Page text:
Hypocrisy is the watchword when it comes to any journalistic attempt to praise government-funded anything nowadays. Government-funded programs for mothers and children are no exception. Feminists in America seem to feel the only way to relate to pregnant women and mothers in this country is to nag them about how great their European counterparts have it. Hopping on that bandwagon, Joanna Valente comments in Kveller that “French Moms Have it Way Better Than U.S. Moms …thanks to the government.”
Of course, she starts out with the fact that French women get 16 weeks of paid leave and an income-based government stipend per child. Daycare starting at six weeks of age runs on a sliding fee scale to make it more affordable. The French, known for their cuisine, somehow provide mothers “access to chefs” to prepare healthy meals for children and introduce them to new foods in a “scientifically proven” way to reduce pickiness. Can it possibly get any better than this?
Feminists, however, can’t help but patronize women who choose to stay at home with their children. No matter how hard they try to present themselves as advocates for women, they still manage to depict stay-at-home moms as bonbon eating slugs:
Since school starts at age 3 (and it’s free), moms have more time to do stuff for themselves. After the three years of preschool ends, kids also stay late at school, until about 6:30 p.m.–which means moms can work if they can/want to, volunteer, pursue a hobby or passion, drink apertifs or eat fromage with friends, pursue the art of amour, and look chic etc. Because moms are people too, not just round the clock workers.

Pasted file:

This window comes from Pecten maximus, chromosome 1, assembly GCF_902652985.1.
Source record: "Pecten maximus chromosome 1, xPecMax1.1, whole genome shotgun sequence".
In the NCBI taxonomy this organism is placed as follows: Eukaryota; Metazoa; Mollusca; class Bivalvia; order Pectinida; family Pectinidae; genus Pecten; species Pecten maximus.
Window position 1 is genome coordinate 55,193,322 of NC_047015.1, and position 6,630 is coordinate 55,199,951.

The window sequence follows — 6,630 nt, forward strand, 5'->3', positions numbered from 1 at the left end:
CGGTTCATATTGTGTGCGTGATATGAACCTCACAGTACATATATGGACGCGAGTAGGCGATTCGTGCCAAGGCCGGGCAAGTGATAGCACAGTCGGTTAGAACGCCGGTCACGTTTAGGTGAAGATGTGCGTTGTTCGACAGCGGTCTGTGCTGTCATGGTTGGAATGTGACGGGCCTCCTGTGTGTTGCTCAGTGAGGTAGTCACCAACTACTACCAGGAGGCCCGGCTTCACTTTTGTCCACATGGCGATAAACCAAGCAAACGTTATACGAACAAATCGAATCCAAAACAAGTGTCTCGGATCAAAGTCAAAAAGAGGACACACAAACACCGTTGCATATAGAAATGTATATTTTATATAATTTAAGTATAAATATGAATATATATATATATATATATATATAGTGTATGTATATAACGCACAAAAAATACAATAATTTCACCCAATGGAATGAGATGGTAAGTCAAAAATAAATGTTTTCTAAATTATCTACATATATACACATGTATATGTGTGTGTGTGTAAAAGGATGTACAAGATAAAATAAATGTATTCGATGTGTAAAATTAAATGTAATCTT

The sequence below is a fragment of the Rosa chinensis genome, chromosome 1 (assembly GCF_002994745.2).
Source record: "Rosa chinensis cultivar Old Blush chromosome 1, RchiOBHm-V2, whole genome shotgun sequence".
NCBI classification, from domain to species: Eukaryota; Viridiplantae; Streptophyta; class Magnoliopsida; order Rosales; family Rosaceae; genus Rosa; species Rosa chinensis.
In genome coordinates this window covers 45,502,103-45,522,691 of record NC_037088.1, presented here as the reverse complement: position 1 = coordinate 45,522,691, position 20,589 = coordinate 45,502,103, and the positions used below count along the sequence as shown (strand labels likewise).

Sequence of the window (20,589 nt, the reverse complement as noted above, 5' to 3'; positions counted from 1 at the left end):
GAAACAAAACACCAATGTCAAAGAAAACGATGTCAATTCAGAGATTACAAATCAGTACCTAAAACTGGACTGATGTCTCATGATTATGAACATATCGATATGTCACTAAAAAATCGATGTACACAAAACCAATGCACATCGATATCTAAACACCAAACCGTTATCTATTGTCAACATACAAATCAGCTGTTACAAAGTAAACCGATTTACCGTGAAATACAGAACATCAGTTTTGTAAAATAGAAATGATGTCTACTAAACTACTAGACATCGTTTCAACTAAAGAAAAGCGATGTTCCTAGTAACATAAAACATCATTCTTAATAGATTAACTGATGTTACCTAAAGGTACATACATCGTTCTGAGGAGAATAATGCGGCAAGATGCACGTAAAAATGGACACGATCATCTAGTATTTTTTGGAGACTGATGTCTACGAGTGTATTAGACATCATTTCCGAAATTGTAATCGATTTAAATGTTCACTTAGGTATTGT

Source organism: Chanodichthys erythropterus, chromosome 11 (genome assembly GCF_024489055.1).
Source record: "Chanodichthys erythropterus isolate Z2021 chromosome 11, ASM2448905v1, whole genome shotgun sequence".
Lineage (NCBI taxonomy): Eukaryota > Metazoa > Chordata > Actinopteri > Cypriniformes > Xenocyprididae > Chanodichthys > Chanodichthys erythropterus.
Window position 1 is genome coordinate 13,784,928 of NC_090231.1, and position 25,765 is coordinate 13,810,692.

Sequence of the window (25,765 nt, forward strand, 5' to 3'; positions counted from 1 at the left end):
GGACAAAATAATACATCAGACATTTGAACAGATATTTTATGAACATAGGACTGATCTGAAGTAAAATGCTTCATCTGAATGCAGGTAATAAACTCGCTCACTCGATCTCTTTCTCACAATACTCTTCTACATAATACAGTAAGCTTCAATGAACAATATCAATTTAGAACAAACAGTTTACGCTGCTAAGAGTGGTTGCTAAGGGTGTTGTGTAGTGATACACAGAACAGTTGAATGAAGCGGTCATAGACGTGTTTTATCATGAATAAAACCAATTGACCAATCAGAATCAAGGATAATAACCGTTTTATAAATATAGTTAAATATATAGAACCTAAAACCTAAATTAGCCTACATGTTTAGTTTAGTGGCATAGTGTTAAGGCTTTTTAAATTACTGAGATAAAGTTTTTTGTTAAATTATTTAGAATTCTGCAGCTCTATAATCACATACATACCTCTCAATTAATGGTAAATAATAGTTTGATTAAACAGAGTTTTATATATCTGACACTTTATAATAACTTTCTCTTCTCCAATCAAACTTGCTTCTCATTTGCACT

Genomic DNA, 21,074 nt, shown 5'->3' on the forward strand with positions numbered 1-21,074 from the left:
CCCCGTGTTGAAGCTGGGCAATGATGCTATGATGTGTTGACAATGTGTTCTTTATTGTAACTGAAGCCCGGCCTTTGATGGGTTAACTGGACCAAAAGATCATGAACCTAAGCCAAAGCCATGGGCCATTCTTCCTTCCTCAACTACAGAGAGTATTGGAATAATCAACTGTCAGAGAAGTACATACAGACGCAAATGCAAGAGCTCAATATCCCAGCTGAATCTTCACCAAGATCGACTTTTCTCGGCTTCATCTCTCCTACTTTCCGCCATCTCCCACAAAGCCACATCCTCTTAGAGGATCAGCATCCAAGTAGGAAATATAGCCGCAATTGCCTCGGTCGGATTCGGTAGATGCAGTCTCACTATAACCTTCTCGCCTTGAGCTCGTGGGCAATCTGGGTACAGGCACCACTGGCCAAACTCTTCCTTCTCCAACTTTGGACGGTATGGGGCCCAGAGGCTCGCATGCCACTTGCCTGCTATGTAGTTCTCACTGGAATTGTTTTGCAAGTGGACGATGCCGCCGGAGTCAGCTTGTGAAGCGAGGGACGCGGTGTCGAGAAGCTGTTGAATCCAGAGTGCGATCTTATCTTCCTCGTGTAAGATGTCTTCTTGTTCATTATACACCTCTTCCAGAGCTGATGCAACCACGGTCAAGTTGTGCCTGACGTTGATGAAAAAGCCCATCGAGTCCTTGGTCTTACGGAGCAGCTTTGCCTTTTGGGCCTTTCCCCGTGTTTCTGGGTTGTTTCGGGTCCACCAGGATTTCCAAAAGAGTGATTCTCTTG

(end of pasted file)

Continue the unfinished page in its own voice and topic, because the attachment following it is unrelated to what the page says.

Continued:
That’s right, you’re a person not just a mom. You shouldn’t have to spend your whole day taking care of children when you could be drinking wine with friends.
Valente based her commentary on European birth statistics showing that French women have, on average, 1.96 children. She begins and ends her research there, carefully glossing over the on-the-ground realities of being a working mother in France. Writing for Slate in 2013, Claire Lundberg describes being grilled about childcare arrangements while interviewing for a job in France. The depth of questioning is something an HR manager in America wouldn’t even think to go near, lest they get sued for discrimination in the hiring process. Lundberg cites that France stinks when it comes to gender equality in the workplace. Like many other nations offering paid family leave and government subsidies for children, women taking advantage of those benefits (particularly the time off) wind up missing out on career promotions and salary raises in the long-term.
The reality is, as Lundberg notes, the French government rewards women who devote their lives to motherhood versus career. Women who give birth to four children get medals from the government. Why? Because they’re sustaining the nation. They’re guaranteeing France’s survival. In other words, Valente the feminist is defending a government policy designed by men to use women’s reproductive abilities to benefit the State. Where’s the feminism in that?
What’s more, where’s the feminism in bowing in gratitude to government policies for what in actuality is a woman’s inherent biological right? Since when do women have to thank the government for making it possible for them to conceive, bear and raise children? A government, mind you, in which women are grossly underrepresented to boot? That’s not equality, that’s enslavement.
Does America need to become a more family-friendly nation again? Absolutely. But placing a woman’s reproductive rights into the hands of government isn’t the way to do it. Brainwashing women into believing they can’t have children because the government won’t send them a paycheck isn’t only absurd, it’s abusive.